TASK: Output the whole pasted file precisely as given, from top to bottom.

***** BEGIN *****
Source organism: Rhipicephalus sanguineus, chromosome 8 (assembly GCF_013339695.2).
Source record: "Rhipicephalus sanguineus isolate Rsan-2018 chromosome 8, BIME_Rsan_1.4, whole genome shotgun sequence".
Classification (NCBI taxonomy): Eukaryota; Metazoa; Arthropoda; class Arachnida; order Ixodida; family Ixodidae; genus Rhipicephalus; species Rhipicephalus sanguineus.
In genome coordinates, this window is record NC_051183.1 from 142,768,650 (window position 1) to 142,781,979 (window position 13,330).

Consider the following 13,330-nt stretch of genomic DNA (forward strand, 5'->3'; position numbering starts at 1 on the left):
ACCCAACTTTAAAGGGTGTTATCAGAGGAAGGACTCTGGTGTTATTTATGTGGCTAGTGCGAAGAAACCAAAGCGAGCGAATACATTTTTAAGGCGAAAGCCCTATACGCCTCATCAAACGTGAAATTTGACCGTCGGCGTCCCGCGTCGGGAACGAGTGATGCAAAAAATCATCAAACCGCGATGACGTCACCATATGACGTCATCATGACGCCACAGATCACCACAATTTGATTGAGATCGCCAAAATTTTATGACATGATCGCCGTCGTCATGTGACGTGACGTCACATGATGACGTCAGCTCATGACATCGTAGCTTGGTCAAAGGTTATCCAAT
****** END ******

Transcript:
Source organism: Rhipicephalus sanguineus, chromosome 8 (assembly GCF_013339695.2).
Source record: "Rhipicephalus sanguineus isolate Rsan-2018 chromosome 8, BIME_Rsan_1.4, whole genome shotgun sequence".
Classification (NCBI taxonomy): Eukaryota; Metazoa; Arthropoda; class Arachnida; order Ixodida; family Ixodidae; genus Rhipicephalus; species Rhipicephalus sanguineus.
In genome coordinates, this window is record NC_051183.1 from 142,768,650 (window position 1) to 142,781,979 (window position 13,330).

Consider the following 13,330-nt stretch of genomic DNA (forward strand, 5'->3'; position numbering starts at 1 on the left):
ACCCAACTTTAAAGGGTGTTATCAGAGGAAGGACTCTGGTGTTATTTATGTGGCTAGTGCGAAGAAACCAAAGCGAGCGAATACATTTTTAAGGCGAAAGCCCTATACGCCTCATCAAACGTGAAATTTGACCGTCGGCGTCCCGCGTCGGGAACGAGTGATGCAAAAAATCATCAAACCGCGATGACGTCACCATATGACGTCATCATGACGCCACAGATCACCACAATTTGATTGAGATCGCCAAAATTTTATGACATGATCGCCGTCGTCATGTGACGTGACGTCACATGATGACGTCAGCTCATGACATCGTAGCTTGGTCAAAGGTTATCCAAT